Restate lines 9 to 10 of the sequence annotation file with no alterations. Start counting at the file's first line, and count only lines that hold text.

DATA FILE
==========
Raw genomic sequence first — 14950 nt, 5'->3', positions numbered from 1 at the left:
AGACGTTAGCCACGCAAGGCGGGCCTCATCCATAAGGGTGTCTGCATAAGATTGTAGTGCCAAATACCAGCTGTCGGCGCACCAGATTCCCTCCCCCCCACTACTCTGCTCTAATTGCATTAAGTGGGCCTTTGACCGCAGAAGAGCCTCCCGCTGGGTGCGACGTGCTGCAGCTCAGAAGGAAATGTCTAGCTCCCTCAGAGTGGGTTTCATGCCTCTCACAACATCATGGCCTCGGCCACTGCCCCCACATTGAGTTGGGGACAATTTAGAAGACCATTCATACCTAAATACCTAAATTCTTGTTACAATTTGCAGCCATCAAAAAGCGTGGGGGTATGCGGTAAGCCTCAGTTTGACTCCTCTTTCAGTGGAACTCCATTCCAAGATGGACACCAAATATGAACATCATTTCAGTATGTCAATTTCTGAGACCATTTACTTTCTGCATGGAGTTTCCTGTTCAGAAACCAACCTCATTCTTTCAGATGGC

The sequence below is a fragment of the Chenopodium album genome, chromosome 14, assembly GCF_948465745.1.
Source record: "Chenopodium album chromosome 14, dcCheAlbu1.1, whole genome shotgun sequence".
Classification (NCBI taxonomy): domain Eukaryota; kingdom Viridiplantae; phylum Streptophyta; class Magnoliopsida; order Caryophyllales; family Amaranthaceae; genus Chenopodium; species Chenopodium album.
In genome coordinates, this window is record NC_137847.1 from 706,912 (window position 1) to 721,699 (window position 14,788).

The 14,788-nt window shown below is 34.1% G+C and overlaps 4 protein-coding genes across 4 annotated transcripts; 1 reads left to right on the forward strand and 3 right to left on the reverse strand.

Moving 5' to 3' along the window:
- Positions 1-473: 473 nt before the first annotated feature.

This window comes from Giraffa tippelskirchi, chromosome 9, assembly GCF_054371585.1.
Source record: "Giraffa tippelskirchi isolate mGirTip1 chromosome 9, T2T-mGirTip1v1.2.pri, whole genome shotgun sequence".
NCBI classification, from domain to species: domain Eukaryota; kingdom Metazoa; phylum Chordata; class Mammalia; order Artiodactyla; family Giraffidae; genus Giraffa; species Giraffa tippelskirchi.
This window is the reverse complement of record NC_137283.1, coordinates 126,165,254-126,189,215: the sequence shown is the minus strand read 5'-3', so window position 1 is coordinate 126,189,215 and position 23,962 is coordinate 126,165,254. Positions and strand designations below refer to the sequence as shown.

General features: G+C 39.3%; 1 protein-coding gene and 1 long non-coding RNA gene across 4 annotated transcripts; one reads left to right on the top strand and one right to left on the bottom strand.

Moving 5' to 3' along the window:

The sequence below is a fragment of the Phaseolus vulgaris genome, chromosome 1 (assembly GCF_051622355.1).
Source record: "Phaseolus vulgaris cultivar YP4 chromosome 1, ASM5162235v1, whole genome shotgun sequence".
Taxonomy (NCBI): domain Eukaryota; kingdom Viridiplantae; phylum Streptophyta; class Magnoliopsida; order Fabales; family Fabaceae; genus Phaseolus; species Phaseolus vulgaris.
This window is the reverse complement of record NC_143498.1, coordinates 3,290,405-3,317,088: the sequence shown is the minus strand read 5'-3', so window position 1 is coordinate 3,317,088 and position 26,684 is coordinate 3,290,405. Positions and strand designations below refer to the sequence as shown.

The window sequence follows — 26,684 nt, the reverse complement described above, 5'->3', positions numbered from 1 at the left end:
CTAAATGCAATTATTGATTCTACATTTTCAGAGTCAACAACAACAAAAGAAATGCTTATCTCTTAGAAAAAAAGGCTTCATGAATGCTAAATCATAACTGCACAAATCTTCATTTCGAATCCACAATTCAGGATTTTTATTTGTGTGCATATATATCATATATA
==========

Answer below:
- Positions 1-473: 473 nt before the first annotated feature.

This window comes from Giraffa tippelskirchi, chromosome 9, assembly GCF_054371585.1.